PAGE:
As you may be aware already, there is a meteor shower currently happening that will be peaking on the night of January 3rd (2020). This shower is known as the Quadrantid meteor shower and while it’s one of our biggest showers each year it is also the shortest and strangest.
It is true that the Quadrantids have the potential to be the strongest of the year, they often fall short due to the length of maximum activity and the poor weather during early January, according to the International Meteor Organization.
The Quadrantid meteor shower is the shortest because unlike others it doesn’t last very long. While most showers peak for more than one night or at least one entire night the Quadrantids peak only lasts for a few hours. While the shower produces 50-100 meteors per hour it doesn’t last through the night like you might want it to. It has to be captured at the right moment or you might not see hardly anything regarding shooting stars.
Now, that all aside what makes this shower strange in itself is the fact that it is named after a constellation that no longer exists. It originally got its name after the constellation Quadrans Muralis. For some reason when constellations got their official names and recognitions that one just didn’t make the cut. It is for some reason also a shower that not many people know about even though it is easily one of our biggest.
Regardless though it is a wonderful shower worth taking the time to experience if you are free. It will be peaking this weekend on the night of the 3rd as noted above. You have a chance of seeing shooting stars from late the night of the 3rd and into the morning of the 4th which means not everyone around the globe will get to catch the show for themselves.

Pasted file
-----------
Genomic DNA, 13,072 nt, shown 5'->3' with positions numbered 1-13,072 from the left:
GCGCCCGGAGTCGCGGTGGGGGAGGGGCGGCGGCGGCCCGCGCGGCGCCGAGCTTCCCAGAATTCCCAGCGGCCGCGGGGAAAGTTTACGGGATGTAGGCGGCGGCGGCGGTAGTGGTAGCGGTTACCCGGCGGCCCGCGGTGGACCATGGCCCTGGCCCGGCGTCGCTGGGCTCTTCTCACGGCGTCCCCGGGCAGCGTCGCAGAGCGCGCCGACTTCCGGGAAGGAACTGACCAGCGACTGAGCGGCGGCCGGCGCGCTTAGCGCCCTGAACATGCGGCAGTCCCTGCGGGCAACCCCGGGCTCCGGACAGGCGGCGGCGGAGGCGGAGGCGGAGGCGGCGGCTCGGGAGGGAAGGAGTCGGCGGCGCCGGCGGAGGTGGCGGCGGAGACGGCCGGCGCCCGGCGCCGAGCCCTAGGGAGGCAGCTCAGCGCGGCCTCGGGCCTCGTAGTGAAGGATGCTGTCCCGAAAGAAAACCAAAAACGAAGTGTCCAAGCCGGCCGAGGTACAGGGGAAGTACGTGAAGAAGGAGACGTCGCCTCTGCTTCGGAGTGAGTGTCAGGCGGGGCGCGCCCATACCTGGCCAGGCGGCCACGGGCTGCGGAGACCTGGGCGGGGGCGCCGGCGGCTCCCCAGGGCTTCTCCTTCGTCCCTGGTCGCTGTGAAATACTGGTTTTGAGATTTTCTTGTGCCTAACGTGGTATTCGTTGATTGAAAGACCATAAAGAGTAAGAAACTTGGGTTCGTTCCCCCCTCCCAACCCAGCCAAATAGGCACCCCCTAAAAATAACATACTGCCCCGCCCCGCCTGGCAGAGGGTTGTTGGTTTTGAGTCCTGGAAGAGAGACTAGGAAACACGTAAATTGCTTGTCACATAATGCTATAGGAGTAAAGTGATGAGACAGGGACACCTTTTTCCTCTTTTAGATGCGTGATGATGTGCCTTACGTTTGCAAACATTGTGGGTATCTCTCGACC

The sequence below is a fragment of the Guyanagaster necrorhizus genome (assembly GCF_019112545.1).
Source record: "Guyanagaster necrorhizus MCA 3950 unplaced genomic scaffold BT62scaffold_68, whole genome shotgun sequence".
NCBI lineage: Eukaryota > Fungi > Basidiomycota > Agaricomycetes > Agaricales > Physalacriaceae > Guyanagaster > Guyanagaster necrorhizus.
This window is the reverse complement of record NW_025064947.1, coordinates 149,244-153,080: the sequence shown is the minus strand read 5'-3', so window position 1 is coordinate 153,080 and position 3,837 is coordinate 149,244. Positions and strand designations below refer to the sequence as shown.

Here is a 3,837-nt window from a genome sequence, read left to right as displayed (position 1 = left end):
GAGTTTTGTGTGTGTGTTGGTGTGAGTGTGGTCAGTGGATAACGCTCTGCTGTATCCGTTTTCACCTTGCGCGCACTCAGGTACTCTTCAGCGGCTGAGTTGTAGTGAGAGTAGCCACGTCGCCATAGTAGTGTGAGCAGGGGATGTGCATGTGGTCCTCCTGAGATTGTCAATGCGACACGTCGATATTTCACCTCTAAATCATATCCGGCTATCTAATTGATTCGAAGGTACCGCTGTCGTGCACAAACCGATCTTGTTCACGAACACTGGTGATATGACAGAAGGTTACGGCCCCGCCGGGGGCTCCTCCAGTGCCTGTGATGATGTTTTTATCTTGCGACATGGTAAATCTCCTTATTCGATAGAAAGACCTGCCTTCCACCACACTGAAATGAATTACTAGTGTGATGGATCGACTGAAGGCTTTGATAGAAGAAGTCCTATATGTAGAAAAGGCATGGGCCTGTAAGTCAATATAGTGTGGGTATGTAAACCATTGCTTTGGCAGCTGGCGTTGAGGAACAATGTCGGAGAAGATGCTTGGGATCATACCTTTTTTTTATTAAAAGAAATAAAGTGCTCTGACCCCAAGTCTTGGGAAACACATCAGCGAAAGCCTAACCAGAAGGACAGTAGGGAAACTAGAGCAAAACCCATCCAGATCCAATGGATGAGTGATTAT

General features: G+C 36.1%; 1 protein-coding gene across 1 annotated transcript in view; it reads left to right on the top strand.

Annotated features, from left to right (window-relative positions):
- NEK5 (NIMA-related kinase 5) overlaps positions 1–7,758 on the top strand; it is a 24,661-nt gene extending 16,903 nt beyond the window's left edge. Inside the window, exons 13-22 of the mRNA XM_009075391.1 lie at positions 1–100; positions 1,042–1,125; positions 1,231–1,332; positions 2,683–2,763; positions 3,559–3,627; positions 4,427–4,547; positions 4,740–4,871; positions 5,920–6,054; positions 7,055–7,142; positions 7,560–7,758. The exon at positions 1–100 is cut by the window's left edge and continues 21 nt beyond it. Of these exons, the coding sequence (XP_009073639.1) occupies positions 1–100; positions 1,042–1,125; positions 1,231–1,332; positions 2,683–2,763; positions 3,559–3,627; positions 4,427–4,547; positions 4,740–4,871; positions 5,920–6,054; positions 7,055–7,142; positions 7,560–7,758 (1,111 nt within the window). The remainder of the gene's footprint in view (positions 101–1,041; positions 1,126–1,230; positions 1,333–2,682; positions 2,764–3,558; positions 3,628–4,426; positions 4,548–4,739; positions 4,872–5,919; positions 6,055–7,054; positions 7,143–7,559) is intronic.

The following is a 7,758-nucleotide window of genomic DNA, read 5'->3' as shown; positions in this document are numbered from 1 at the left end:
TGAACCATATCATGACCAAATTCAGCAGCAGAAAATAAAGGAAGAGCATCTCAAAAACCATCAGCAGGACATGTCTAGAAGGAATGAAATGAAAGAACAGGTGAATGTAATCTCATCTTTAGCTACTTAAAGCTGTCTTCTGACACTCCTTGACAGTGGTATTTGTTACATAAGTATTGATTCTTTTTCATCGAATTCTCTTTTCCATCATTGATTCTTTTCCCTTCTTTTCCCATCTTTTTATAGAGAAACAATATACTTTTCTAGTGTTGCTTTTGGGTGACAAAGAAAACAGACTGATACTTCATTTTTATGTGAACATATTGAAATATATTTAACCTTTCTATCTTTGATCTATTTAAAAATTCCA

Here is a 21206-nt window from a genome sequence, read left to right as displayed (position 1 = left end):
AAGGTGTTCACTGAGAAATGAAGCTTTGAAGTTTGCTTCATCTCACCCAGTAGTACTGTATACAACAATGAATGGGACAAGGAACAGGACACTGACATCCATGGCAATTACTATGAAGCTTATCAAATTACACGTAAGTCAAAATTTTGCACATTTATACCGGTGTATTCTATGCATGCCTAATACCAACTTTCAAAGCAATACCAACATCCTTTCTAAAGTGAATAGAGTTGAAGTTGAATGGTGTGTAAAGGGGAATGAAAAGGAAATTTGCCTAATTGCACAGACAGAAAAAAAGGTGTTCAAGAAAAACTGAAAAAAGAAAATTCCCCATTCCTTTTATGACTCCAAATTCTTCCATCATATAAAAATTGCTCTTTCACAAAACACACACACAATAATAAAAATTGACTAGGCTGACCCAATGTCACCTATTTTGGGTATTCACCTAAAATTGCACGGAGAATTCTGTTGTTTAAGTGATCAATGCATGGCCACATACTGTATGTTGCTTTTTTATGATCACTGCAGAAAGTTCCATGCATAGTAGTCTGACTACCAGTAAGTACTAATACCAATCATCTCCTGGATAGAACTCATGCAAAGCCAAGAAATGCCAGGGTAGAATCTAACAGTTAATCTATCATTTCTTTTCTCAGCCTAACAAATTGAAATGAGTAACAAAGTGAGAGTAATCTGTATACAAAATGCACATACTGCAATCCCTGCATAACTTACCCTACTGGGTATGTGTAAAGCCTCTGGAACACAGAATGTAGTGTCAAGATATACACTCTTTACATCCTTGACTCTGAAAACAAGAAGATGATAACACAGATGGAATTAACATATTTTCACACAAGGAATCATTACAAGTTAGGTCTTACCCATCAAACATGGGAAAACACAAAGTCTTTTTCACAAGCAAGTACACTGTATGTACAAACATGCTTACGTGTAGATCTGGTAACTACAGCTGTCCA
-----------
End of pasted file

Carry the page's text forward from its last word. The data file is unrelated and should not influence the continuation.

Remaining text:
The Quadrantid meteor shower is 2020’s first major meteor shower. We’ll have moon-free skies during the predawn hours on January 4 for this year’s peak, expected late night January 3 until dawn January 4. Although the Quadrantids have been known to produce some 50-100 meteors in a dark sky, their peak is extremely narrow, time-wise. Peaks of the Perseid or Geminid meteor showers persist for a day or more, allowing all time zones around the world to enjoy a good display of Perseids or Geminids. But the Quadrantids’ peak lasts only a few hours. So you have to be on the right part of Earth – preferably with the radiant high in your sky – in order to experience the peak of the Quadrantids. What’s more, the shower favors the Northern Hemisphere because its radiant point is so far north on the sky’s dome.
The shower probably will be at its best from 2 a.m. to dawn on Saturday, EarthSky said.
If you’re interested in looking for meteors during this shower you should probably focus on the area just under the Big Dipper as that will be the Quadrantids radiant point. This shower is one that I do my best to view each year, have you ever taken the time to watch the Quadrantid meteor shower or will you be doing so this year? To hear more about this and other things happening in January check out the video below.